Victoria police continue to look for missing man Tyrone Goertzen and are once again asking for the public’s assistance in locating him. (Photo courtesy of VicPD)
Victoria police put out another call for help finding missing man

Tyrone Goertzen, 33, was first reported missing June 4

Rachel Rivera (left) and Claire Ouchi are a dynamic art duo known as the WKNDRS. The two painted the new road mural at Uptown. (Megan Atkins-Baker/News Staff)
Artistic mural at Uptown brings creativity, fun to summer shoppers in Saanich

Road installation the largest of its kind in Greater Victoria

Kathy and Doug LaFortune stand next to the new welcome pole now gracing the front entrance of KELSET Elementary School in North Saanich. LaFortune completed the piece after suffering a stroke with the help of his wife and son Bear. (Wolf Depner/News Staff)
KELSET school in North Saanich unveils welcome pole on National Indigenous Peoples Day

Carver Doug LaFortune completed pole with the help of his son, wife after suffering a stroke

Colwood council is looking at potential summer weekend closures to traffic of a section of Ocean Boulevard at Esquimalt Lagoon, to allow for more of a park-like setting during summer events such as the popular Eats & Beats event, shown here in 2018. (Black Press Media file photo)
Mayor lobbying for summer weekend closures of beachfront Colwood roadway

Rob Martin to bring motion forward to June 28 council meeting

The border crossing into the United States is seen during the COVID-19 pandemic in Lacolle, Que. on February 12, 2021. THE CANADIAN PRESS/Paul Chiasson
VIDEO: Border quarantine to soon lift for fully vaccinated Canadians

Eligible travellers must still take multiple COVID-19 tests

Chilliwack secondary school’s principal is apologizing after a quote equating graduation with the end of slavery in the U.S. was included in the 2020-2021 yearbook. (Screenshot from submitted SnapChat)
B.C. student’s yearbook quote equates grad to end of slavery; principal cites editing error

Black former student ‘disgusted’ as CSS principal apologizes for what is called an editing error

Skeena MLA Ellis Ross. (Photo by Peter Versteege)
BC Liberal leadership candidate condemns ‘senseless violence’ of Okanagan church fires

Skeena MLA Ellis Ross says reconciliation isn’t about revenge for past tragedies

A coroner’s inquest will be taking place at the Capitol Theatre in Port Alberni for the next week. (ELENA RARDON / ALBERNI VALLEY NEWS)
Teen B.C. mom who died following police custody recalled as ‘friend to many’

Police sent Jocelyn George to hospital after intoxication had gone ‘beyond the realm’ of normal detox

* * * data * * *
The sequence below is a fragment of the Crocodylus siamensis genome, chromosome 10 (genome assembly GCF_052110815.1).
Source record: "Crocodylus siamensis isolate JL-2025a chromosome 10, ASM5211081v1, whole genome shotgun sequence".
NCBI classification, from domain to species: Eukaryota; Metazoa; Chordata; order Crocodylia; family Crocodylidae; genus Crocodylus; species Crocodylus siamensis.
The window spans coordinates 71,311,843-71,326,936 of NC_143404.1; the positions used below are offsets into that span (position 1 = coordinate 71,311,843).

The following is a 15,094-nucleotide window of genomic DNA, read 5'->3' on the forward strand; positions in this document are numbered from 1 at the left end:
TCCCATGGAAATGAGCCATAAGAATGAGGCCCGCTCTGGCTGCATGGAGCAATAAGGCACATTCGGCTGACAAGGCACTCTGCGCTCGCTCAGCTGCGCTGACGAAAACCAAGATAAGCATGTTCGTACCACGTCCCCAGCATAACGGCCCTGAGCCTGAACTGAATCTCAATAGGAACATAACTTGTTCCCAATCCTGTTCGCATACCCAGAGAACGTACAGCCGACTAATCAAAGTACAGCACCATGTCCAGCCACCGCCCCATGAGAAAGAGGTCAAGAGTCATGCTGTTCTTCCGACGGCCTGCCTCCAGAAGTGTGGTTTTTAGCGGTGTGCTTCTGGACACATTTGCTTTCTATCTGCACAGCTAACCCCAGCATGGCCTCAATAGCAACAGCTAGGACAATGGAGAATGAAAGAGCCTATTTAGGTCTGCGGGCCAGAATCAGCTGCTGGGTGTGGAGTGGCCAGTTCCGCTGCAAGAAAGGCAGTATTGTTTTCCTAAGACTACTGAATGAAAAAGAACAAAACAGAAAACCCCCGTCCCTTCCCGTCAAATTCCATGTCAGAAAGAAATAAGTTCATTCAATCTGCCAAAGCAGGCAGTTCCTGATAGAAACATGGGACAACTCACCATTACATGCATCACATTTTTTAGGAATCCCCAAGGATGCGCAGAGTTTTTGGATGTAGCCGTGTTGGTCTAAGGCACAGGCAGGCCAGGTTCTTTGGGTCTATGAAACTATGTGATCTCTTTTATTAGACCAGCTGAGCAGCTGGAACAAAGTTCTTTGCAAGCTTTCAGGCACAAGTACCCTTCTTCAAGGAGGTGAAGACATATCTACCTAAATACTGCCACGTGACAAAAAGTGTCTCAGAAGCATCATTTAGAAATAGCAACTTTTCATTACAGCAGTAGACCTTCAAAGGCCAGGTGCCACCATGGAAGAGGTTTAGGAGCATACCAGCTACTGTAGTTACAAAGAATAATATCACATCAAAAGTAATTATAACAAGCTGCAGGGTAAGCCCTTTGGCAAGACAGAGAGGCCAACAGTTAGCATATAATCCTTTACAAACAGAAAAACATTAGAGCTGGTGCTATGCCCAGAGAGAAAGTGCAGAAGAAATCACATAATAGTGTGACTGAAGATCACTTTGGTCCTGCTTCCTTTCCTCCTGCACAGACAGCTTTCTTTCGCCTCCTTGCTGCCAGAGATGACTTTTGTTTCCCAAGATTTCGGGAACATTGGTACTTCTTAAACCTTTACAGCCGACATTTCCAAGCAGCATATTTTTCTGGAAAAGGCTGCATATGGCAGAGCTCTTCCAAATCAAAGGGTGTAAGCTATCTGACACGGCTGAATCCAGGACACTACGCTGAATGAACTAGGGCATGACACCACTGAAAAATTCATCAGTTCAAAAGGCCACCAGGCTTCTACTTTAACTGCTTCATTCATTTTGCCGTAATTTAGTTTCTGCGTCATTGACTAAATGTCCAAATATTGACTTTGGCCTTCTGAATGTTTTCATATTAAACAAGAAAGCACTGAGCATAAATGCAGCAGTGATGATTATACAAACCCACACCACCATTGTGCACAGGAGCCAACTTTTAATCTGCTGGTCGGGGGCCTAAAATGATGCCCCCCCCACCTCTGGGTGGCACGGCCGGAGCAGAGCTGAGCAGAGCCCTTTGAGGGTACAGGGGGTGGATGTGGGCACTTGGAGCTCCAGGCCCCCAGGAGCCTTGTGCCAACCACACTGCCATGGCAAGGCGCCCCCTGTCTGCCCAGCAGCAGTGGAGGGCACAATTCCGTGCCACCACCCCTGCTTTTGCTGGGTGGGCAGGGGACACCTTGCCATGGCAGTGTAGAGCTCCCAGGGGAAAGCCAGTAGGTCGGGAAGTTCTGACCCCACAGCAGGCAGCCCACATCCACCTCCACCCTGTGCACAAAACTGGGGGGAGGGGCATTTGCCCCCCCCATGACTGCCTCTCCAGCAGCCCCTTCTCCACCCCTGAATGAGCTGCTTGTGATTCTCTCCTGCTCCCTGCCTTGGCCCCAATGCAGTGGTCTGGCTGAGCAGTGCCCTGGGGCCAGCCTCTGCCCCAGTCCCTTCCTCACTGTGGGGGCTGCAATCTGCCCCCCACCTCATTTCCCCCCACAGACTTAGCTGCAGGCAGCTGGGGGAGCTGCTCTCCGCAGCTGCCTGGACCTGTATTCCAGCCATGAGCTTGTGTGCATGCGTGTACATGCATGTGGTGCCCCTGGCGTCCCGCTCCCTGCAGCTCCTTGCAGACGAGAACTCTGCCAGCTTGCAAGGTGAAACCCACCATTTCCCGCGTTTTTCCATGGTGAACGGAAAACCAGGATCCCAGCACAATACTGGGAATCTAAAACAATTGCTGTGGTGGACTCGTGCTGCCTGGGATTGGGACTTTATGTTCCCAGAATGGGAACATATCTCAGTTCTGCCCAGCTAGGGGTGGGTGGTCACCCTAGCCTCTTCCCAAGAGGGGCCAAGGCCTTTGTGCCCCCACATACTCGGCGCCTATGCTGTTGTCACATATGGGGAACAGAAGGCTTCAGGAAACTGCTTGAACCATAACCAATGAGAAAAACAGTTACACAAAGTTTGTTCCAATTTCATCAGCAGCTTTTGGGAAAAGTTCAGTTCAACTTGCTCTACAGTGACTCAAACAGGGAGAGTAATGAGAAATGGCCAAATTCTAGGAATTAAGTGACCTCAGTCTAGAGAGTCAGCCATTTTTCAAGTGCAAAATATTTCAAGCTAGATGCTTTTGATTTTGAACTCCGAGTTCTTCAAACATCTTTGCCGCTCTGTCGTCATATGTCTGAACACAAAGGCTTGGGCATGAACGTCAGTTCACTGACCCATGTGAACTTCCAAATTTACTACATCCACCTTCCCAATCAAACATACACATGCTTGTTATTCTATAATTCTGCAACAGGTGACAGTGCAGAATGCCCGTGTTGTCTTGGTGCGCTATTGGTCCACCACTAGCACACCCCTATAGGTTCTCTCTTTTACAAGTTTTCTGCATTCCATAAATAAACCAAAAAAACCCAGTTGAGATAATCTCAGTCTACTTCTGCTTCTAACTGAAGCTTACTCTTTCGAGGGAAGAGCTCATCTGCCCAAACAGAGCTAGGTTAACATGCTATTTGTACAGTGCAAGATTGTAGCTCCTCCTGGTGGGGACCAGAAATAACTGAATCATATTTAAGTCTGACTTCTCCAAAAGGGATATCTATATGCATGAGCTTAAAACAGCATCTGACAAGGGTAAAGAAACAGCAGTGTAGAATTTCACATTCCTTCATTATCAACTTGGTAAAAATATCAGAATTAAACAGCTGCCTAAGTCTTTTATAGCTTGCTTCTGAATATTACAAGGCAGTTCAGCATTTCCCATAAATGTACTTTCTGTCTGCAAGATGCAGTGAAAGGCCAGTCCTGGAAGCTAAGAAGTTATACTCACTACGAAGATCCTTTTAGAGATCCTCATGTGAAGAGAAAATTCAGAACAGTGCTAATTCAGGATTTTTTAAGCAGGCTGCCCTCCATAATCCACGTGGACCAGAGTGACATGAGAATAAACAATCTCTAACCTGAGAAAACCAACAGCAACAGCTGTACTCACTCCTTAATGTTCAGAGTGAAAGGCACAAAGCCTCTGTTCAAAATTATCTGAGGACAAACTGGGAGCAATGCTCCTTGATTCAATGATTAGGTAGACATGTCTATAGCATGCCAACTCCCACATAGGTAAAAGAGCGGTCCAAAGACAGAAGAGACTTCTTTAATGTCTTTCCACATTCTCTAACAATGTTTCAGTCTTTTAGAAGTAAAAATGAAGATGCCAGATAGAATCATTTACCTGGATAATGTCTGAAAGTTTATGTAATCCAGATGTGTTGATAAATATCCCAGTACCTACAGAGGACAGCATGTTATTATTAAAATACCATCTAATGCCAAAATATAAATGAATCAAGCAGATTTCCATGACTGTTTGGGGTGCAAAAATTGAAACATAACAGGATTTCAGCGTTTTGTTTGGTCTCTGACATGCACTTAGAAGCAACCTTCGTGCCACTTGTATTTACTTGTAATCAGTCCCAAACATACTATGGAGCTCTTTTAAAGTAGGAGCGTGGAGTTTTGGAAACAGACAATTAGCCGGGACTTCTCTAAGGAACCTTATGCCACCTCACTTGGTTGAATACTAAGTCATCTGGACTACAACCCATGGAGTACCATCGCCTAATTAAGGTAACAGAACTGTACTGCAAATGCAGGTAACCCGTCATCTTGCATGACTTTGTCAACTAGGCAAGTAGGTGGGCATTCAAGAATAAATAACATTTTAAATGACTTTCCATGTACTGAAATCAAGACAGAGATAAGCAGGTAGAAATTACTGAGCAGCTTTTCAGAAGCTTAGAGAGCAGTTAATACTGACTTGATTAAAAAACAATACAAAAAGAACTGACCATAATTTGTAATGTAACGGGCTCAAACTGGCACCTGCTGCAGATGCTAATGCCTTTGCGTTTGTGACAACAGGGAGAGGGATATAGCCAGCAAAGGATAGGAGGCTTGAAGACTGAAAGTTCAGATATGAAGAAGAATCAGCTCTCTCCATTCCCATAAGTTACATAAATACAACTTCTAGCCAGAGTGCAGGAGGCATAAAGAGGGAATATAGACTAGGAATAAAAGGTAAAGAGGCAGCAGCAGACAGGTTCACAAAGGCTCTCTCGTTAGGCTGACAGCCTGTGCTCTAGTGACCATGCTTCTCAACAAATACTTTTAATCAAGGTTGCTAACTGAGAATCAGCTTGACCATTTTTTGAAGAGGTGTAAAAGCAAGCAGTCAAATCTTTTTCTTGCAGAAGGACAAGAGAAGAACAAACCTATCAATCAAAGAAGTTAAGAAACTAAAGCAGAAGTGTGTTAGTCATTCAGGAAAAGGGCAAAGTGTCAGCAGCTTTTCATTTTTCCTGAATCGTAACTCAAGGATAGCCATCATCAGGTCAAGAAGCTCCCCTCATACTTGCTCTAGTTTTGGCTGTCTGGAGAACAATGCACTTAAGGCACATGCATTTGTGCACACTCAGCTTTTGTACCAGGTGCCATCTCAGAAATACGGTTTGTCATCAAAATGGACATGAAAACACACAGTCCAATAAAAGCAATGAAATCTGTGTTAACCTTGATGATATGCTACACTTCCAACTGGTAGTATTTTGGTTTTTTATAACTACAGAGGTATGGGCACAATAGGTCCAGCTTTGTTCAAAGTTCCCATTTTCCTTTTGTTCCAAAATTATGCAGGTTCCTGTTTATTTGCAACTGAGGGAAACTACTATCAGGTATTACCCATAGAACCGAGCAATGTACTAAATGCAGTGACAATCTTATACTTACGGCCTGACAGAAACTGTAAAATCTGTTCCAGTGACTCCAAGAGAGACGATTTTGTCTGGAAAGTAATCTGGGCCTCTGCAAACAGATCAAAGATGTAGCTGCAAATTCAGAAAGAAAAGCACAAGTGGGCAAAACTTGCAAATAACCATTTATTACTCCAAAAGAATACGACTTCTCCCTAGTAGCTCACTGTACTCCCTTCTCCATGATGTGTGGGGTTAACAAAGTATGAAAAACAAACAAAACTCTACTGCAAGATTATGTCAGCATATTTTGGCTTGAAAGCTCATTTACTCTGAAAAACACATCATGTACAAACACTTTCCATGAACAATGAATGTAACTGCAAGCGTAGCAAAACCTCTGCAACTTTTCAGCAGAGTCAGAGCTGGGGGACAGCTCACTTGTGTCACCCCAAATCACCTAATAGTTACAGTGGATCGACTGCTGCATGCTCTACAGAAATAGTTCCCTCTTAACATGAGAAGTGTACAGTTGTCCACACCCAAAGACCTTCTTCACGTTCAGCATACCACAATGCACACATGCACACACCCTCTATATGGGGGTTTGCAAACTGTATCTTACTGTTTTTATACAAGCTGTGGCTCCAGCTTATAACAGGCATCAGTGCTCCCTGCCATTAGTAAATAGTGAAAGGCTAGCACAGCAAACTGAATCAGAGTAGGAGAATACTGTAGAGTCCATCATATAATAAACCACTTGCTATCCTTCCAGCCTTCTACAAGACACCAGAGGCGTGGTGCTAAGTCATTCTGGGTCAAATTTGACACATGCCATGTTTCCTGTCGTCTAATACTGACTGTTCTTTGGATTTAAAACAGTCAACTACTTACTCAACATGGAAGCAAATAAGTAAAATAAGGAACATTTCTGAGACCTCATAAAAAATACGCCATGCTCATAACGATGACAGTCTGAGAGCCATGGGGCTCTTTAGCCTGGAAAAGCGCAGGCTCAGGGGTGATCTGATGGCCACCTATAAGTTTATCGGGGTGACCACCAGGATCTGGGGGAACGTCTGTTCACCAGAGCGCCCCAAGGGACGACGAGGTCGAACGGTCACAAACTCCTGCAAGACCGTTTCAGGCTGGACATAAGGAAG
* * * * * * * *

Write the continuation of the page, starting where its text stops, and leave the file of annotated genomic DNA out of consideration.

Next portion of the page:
FILE - In this Nov. 29, 2020, file photo, Las Vegas Raiders defensive end Carl Nassib leaves the field after an NFL football game against the Atlanta Falcons in Atlanta. Nassib on Monday, June 21, 2021, became the first active NFL player to come out as gay. Nassib announced the news on Instagram, saying he was not doing it for the attention but because “I just think that representation and visibility are so important.” (AP Photo/John Bazemore, File)
Nassib becomes first active NFL player to come out as gay

More than a dozen NFL players have come out as gay after their careers were over

Penticton Indian Band Chief Greg Gabriel speaks to the Sacred Hearts Catholic Church burning down early Monday morning, June 21, 2021. (Monique Tamminga Western News)
Penticton band chief condemns suspicious burning of 2 Catholic churches

Both Catholic church fires are deemed suspicious, says RCMP

COVID-19 daily cases reported to B.C. public health, seven-day moving average to June 17, 2021. (B.C. Centre for Disease Control)
B.C.’s COVID-19 infections drop to 90 on Sunday, 45 Monday

Pandemic spread dwindles as 77% of adults receive vaccine

Emergency vehicles are parked outside of the Wintergreen Apartments on Fourth Avenue. (SUSAN QUINN / Alberni Valley News)
Port Alberni RCMP investigate stabbing on Fourth Avenue

Two men were found with ‘significant’ injuries near Wintergreen Apartments

Bernadette Jordan addresses the media following a swearing in ceremony at Rideau Hall in Ottawa on January 14, 2019. Jordan says the government will provide $2 million to allow First Nations to continue to strengthen the marine safety system across Canada. THE CANADIAN PRESS/Adrian Wyld
First Nations receive federal funds to purchase marine rescue boats

Quatsino, Heiltsuk, and Kitasoo First Nation’s among eight across Canada to receive funding

Most Read